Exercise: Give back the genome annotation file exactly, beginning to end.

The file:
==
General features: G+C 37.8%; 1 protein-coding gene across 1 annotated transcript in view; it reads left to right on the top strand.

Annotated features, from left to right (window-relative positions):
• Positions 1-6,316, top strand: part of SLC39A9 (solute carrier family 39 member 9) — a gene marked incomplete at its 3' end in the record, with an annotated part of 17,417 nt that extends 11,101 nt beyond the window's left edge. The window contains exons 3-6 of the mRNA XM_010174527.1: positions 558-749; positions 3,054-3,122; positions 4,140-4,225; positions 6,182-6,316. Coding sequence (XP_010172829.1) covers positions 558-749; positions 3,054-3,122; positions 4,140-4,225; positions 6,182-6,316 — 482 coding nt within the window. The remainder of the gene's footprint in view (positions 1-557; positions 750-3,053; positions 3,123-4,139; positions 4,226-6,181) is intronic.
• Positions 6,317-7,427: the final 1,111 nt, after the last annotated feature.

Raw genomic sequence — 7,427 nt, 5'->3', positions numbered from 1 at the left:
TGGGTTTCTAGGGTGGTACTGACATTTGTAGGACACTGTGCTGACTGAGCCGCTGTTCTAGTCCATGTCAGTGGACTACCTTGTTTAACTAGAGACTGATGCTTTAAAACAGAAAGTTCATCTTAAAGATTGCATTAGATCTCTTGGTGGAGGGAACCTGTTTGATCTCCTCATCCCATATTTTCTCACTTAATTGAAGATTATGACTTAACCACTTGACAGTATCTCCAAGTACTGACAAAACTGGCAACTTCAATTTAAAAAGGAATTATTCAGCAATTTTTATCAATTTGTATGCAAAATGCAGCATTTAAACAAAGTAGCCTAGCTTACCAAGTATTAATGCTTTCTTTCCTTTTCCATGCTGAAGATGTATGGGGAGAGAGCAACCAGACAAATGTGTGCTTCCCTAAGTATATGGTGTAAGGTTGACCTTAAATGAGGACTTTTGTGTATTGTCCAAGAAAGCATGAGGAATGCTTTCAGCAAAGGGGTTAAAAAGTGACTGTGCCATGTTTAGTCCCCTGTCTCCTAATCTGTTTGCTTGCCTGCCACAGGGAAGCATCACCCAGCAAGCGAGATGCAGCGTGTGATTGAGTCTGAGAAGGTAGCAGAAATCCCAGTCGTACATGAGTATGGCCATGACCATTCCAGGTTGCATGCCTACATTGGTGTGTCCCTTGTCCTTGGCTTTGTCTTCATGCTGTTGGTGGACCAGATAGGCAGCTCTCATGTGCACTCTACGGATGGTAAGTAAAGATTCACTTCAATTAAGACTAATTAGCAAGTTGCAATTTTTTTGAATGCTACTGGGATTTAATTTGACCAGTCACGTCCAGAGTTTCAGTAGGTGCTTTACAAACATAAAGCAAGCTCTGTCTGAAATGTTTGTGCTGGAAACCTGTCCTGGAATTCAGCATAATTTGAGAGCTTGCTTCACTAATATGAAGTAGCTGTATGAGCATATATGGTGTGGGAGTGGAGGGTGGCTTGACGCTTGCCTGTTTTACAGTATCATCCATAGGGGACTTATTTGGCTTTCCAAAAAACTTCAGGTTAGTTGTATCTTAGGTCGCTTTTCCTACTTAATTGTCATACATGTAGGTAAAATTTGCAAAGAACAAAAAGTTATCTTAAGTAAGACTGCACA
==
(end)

General features: G+C 37.8%; 1 protein-coding gene across 1 annotated transcript in view; it reads left to right on the top strand.

Annotated features, from left to right (window-relative positions):
• Positions 1-6,316, top strand: part of SLC39A9 (solute carrier family 39 member 9) — a gene marked incomplete at its 3' end in the record, with an annotated part of 17,417 nt that extends 11,101 nt beyond the window's left edge. The window contains exons 3-6 of the mRNA XM_010174527.1: positions 558-749; positions 3,054-3,122; positions 4,140-4,225; positions 6,182-6,316. Coding sequence (XP_010172829.1) covers positions 558-749; positions 3,054-3,122; positions 4,140-4,225; positions 6,182-6,316 — 482 coding nt within the window. The remainder of the gene's footprint in view (positions 1-557; positions 750-3,053; positions 3,123-4,139; positions 4,226-6,181) is intronic.
• Positions 6,317-7,427: the final 1,111 nt, after the last annotated feature.

Raw genomic sequence — 7,427 nt, 5'->3', positions numbered from 1 at the left:
TGGGTTTCTAGGGTGGTACTGACATTTGTAGGACACTGTGCTGACTGAGCCGCTGTTCTAGTCCATGTCAGTGGACTACCTTGTTTAACTAGAGACTGATGCTTTAAAACAGAAAGTTCATCTTAAAGATTGCATTAGATCTCTTGGTGGAGGGAACCTGTTTGATCTCCTCATCCCATATTTTCTCACTTAATTGAAGATTATGACTTAACCACTTGACAGTATCTCCAAGTACTGACAAAACTGGCAACTTCAATTTAAAAAGGAATTATTCAGCAATTTTTATCAATTTGTATGCAAAATGCAGCATTTAAACAAAGTAGCCTAGCTTACCAAGTATTAATGCTTTCTTTCCTTTTCCATGCTGAAGATGTATGGGGAGAGAGCAACCAGACAAATGTGTGCTTCCCTAAGTATATGGTGTAAGGTTGACCTTAAATGAGGACTTTTGTGTATTGTCCAAGAAAGCATGAGGAATGCTTTCAGCAAAGGGGTTAAAAAGTGACTGTGCCATGTTTAGTCCCCTGTCTCCTAATCTGTTTGCTTGCCTGCCACAGGGAAGCATCACCCAGCAAGCGAGATGCAGCGTGTGATTGAGTCTGAGAAGGTAGCAGAAATCCCAGTCGTACATGAGTATGGCCATGACCATTCCAGGTTGCATGCCTACATTGGTGTGTCCCTTGTCCTTGGCTTTGTCTTCATGCTGTTGGTGGACCAGATAGGCAGCTCTCATGTGCACTCTACGGATGGTAAGTAAAGATTCACTTCAATTAAGACTAATTAGCAAGTTGCAATTTTTTTGAATGCTACTGGGATTTAATTTGACCAGTCACGTCCAGAGTTTCAGTAGGTGCTTTACAAACATAAAGCAAGCTCTGTCTGAAATGTTTGTGCTGGAAACCTGTCCTGGAATTCAGCATAATTTGAGAGCTTGCTTCACTAATATGAAGTAGCTGTATGAGCATATATGGTGTGGGAGTGGAGGGTGGCTTGACGCTTGCCTGTTTTACAGTATCATCCATAGGGGACTTATTTGGCTTTCCAAAAAACTTCAGGTTAGTTGTATCTTAGGTCGCTTTTCCTACTTAATTGTCATACATGTAGGTAAAATTTGCAAAGAACAAAAAGTTATCTTAAGTAAGACTGCACA